Short-term interest rates are now above dividend yields for the first time since the Financial Crisis. This could be a big deal. Investors can now hold short-term bonds and receive a higher carry return than holding dividend-paying stocks. The cost of holding cash is now less than holding dividend stocks.

There is a long history of research that suggests that high dividend yields are indicative of cheap stocks and dividend yield are a strong contributor to total return, but we are interested in the relative relationship with yields. This issue is a variation of the old Fed model discussions of richness and cheapness in stocks. The current condition of rates higher divided yields could suggest that stocks are priced high, but we need more historical context.

A look back to 1990 suggests that fixed income yields above dividend yields are not the exception, but the norm. In fact, one can argue that the post crisis period is the time frame that is unusual.















Going even further back in time suggests more of dividend yield puzzle of what is the relationship between dividend yield and rates. The last ten years were exceptional. But, in the first half of the twentieth century, dividend yields were higher than short rates. This relationship shifted in the 1950’s. This was certainly before the craze in buybacks which could have served as a substitute for increasing dividends.

















While dividend yields are not as volatile as interest rates, there have been distinct periods of dividend and bond yield changes. The 50’s to 70’s, a period of rising inflation, saw bond yields moving higher and dividend yields declining. The still higher inflation period of the 70’s saw dividend yields and bond yields both rising. The Great Inflation Decline between the 1980’s and 2000 produced lower dividend yields and bond yields. This was also a period of increased buybacks. The last 20 years saw stable to higher dividend yields but bonds lower. We are now in a bond yield higher and dividend yield stable environment without counting buybacks. Still, this transition may not provide guidance on the stock market.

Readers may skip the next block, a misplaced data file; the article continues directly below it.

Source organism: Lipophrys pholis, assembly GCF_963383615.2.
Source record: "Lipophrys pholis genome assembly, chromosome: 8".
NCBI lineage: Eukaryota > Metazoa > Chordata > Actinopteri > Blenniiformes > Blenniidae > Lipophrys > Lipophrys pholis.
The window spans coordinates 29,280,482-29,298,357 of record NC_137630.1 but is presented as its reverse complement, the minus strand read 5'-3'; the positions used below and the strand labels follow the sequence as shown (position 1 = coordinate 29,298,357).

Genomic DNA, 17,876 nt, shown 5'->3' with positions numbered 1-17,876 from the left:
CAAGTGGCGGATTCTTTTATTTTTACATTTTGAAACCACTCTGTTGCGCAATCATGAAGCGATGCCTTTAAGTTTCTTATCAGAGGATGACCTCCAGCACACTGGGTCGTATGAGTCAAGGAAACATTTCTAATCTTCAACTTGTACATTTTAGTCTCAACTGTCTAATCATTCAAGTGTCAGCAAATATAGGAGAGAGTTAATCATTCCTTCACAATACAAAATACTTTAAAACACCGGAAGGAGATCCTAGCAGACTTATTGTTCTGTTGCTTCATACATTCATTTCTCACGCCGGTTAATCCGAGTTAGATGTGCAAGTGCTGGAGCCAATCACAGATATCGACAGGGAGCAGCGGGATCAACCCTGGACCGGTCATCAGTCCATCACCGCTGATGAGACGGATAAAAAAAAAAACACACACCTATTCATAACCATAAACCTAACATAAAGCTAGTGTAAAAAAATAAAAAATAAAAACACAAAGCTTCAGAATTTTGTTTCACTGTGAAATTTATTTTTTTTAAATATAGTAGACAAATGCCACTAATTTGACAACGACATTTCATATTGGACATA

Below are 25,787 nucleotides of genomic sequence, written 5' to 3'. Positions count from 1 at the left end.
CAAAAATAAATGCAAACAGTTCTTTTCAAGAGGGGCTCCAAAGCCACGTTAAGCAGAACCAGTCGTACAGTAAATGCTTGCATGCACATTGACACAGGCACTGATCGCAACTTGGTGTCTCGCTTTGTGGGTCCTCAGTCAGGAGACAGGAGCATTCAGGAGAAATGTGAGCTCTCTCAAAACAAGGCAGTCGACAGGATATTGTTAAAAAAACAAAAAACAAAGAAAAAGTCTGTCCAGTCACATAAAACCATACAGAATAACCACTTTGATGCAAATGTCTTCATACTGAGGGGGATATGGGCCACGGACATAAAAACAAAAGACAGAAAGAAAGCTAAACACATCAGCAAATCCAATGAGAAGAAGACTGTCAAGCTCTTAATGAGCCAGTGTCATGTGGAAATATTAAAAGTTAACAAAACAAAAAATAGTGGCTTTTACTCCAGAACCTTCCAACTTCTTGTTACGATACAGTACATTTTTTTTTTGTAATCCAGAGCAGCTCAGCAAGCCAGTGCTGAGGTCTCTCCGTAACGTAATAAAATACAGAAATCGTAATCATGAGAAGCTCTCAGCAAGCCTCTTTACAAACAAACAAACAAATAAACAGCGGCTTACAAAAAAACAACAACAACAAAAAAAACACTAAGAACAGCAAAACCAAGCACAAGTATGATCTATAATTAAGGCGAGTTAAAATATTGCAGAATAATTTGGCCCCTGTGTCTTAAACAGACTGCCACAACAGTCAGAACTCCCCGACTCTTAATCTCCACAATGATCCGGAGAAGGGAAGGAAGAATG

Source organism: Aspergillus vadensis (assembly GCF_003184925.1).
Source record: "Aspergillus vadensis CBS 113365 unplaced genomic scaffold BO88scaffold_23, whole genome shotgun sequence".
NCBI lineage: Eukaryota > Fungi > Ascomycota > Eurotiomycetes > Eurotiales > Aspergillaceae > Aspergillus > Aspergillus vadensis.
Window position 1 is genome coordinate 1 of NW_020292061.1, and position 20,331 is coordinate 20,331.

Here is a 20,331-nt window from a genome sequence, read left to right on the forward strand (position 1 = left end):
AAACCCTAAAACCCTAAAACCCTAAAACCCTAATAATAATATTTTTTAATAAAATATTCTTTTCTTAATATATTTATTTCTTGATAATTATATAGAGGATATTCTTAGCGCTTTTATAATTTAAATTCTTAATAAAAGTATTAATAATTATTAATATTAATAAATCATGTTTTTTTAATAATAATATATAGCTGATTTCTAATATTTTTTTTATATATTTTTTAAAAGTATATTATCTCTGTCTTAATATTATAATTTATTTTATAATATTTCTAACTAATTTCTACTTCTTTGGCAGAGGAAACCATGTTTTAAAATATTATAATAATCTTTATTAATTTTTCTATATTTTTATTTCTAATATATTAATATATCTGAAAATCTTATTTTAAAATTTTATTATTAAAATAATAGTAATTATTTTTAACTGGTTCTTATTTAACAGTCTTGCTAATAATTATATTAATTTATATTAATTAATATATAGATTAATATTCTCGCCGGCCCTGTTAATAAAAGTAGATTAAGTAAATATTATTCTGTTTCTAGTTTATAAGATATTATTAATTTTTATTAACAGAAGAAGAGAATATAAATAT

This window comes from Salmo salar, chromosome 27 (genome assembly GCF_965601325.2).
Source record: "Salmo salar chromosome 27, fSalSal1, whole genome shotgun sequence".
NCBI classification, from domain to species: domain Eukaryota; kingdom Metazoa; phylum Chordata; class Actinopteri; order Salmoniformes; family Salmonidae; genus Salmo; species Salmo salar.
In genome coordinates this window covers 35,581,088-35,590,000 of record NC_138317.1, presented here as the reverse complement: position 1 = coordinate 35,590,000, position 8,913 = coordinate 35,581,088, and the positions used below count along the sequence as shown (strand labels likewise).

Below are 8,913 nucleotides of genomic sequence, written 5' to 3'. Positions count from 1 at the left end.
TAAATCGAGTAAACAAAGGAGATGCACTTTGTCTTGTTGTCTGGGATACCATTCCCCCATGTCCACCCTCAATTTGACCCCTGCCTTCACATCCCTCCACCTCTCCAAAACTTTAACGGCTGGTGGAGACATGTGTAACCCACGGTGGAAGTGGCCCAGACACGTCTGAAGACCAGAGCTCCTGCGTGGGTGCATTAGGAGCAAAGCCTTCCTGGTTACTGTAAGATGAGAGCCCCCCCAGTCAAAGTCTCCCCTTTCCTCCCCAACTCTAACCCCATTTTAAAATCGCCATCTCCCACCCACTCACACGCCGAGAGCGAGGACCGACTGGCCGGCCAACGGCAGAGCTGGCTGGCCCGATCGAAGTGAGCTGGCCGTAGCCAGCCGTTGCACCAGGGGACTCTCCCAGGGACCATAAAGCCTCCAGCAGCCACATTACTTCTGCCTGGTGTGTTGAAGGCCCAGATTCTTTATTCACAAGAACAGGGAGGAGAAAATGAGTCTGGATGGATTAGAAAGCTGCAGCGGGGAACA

There are three major conclusions from this data. One, do not put stock in short time periods for analysis. Two, we may be looking at a different stock bond environment as signaled by the rate dividend relationship. Three, the relationship between rates and dividend yields may just does not tell us much on the future direction of stocks. All facts may not be meaningful.